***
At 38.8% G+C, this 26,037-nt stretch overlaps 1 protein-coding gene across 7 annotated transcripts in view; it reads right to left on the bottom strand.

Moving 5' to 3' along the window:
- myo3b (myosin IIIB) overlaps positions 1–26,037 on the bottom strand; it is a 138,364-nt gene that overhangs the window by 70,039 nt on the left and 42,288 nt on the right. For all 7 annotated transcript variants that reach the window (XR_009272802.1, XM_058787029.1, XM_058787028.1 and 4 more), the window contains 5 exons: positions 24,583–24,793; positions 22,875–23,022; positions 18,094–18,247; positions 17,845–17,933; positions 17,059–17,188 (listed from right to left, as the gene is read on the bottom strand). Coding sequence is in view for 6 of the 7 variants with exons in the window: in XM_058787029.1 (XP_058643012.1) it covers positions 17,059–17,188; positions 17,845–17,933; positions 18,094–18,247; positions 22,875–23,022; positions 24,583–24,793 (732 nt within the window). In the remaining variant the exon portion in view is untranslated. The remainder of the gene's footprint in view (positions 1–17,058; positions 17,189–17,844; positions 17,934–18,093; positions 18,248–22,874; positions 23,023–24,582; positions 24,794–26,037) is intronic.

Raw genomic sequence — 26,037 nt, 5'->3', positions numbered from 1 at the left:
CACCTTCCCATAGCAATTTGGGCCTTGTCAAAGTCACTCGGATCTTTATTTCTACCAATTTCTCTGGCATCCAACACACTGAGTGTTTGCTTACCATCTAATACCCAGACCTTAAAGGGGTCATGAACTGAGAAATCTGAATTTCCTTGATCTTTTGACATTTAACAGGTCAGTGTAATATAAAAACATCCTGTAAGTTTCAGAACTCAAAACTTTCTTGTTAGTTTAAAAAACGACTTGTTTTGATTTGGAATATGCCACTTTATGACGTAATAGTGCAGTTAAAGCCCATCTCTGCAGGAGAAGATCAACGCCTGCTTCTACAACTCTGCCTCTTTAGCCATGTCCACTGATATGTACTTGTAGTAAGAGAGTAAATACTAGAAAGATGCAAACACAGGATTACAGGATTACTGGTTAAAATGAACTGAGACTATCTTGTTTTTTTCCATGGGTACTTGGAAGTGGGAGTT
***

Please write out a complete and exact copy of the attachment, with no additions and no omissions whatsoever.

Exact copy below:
At 38.8% G+C, this 26,037-nt stretch overlaps 1 protein-coding gene across 7 annotated transcripts in view; it reads right to left on the bottom strand.

Moving 5' to 3' along the window:
- myo3b (myosin IIIB) overlaps positions 1–26,037 on the bottom strand; it is a 138,364-nt gene that overhangs the window by 70,039 nt on the left and 42,288 nt on the right. For all 7 annotated transcript variants that reach the window (XR_009272802.1, XM_058787029.1, XM_058787028.1 and 4 more), the window contains 5 exons: positions 24,583–24,793; positions 22,875–23,022; positions 18,094–18,247; positions 17,845–17,933; positions 17,059–17,188 (listed from right to left, as the gene is read on the bottom strand). Coding sequence is in view for 6 of the 7 variants with exons in the window: in XM_058787029.1 (XP_058643012.1) it covers positions 17,059–17,188; positions 17,845–17,933; positions 18,094–18,247; positions 22,875–23,022; positions 24,583–24,793 (732 nt within the window). In the remaining variant the exon portion in view is untranslated. The remainder of the gene's footprint in view (positions 1–17,058; positions 17,189–17,844; positions 17,934–18,093; positions 18,248–22,874; positions 23,023–24,582; positions 24,794–26,037) is intronic.

Raw genomic sequence — 26,037 nt, 5'->3', positions numbered from 1 at the left:
CACCTTCCCATAGCAATTTGGGCCTTGTCAAAGTCACTCGGATCTTTATTTCTACCAATTTCTCTGGCATCCAACACACTGAGTGTTTGCTTACCATCTAATACCCAGACCTTAAAGGGGTCATGAACTGAGAAATCTGAATTTCCTTGATCTTTTGACATTTAACAGGTCAGTGTAATATAAAAACATCCTGTAAGTTTCAGAACTCAAAACTTTCTTGTTAGTTTAAAAAACGACTTGTTTTGATTTGGAATATGCCACTTTATGACGTAATAGTGCAGTTAAAGCCCATCTCTGCAGGAGAAGATCAACGCCTGCTTCTACAACTCTGCCTCTTTAGCCATGTCCACTGATATGTACTTGTAGTAAGAGAGTAAATACTAGAAAGATGCAAACACAGGATTACAGGATTACTGGTTAAAATGAACTGAGACTATCTTGTTTTTTTCCATGGGTACTTGGAAGTGGGAGTT